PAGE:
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Digital Subscriptions > Outdoor Swimmer > Apr/May 2016 > The Big Chill

The Big Chill

Jonathan Cowie travelled nearly 300 miles to swim 240 metres in Windermere at the Big Chill Swim


There is a frog in the Artic Circle that freezes solid while hibernating, only to thaw out in spring. The tiny wood frog floods itself with glucose before turning into an amphibian ice cube for the winter. It is a trick that most cold water swimmers would like to be able to pull off, although I am not sure how much cake would need to be eaten to achieve cryopreservation. However, if there are two things cold water swimmers like it is cake and a challenge.

Swimmers come from all over the UK (and the world) for the challenge of competing at the Big Chill Swim. Four years ago a winter swimming gala in Windermere might have seemed a bit of a risky proposition. But such is the burgeoning popularity of cold water swimming, more than 1,000 participants signed up to the fourth incarnation of the event in February. And like the little wood frog, they were willing to put themselves through some pretty challenging conditions.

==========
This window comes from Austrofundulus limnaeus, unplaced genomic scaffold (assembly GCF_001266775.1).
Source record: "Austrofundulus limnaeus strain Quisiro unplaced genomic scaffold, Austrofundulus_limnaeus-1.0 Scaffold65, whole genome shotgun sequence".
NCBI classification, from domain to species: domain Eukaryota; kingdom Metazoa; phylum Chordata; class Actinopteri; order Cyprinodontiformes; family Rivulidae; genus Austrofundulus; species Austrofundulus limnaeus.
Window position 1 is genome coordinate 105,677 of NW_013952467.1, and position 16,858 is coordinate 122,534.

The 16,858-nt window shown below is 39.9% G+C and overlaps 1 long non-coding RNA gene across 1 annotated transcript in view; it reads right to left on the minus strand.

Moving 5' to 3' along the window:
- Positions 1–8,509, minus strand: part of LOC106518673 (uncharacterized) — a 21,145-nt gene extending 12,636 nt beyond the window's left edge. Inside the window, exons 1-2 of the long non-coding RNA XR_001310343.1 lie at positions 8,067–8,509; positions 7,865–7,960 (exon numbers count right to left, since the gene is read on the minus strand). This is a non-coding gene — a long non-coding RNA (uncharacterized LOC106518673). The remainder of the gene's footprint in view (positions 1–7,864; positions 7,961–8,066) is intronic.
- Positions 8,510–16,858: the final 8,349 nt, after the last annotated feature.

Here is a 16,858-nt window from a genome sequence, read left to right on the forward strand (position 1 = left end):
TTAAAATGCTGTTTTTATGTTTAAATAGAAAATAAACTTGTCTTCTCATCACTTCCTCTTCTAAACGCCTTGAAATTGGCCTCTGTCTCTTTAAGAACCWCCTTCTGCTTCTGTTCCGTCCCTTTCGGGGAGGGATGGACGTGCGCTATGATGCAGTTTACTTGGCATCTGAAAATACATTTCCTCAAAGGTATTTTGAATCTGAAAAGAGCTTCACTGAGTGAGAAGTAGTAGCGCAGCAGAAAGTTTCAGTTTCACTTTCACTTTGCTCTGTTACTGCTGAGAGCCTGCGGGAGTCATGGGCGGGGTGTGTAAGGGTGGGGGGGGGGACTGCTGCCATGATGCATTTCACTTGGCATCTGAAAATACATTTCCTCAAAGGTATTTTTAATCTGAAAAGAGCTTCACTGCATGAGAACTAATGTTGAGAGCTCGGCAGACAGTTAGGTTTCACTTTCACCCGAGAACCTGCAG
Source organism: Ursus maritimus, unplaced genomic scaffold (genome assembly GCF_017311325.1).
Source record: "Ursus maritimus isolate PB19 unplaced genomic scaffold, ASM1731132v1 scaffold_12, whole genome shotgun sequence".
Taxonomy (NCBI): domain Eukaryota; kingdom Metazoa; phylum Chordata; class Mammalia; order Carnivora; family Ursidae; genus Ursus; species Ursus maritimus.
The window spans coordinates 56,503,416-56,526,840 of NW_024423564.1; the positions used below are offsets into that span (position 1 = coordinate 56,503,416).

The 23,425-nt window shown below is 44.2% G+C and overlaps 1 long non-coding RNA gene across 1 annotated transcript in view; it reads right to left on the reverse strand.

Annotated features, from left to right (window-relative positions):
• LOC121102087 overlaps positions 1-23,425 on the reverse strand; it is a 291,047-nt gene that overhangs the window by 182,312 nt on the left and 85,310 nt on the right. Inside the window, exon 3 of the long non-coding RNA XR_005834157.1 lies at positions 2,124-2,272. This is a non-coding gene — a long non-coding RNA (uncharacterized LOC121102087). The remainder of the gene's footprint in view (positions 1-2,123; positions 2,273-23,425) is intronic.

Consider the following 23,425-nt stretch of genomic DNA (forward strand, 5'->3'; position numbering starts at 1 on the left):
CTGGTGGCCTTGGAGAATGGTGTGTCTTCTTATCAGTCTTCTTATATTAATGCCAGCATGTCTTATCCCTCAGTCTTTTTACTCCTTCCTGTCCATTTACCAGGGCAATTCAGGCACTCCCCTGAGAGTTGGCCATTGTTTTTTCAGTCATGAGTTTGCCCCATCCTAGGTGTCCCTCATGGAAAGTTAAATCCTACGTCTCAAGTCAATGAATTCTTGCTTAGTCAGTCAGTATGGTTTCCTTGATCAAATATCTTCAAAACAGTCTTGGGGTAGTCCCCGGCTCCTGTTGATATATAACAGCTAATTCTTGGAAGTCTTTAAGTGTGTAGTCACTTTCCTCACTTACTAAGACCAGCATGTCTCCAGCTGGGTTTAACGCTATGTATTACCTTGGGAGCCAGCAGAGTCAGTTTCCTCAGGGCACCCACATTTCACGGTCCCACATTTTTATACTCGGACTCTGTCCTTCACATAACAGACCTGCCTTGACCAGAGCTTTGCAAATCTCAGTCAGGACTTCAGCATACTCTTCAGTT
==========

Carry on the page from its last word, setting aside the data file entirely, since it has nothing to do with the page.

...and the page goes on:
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About Outdoor Swimmer

As spring finally arrives, it is time to start planning your summer swims. We have features on wild swimming in Spain and Florida and full event listings for races in the UK and around the world. Plus, we report from Russia and the UK on the final flurry of the season’s cold water swimming competitions. In this issue’s performance zone, as well as all the usual training and nutrition advice, we teach you how to master easy butterfly. This issue we celebrate a true pioneer of the open water: Mercedes Gleitze, the first British woman to swim the English Channel, was an independent working class woman who promoted open water swimming to a new audience.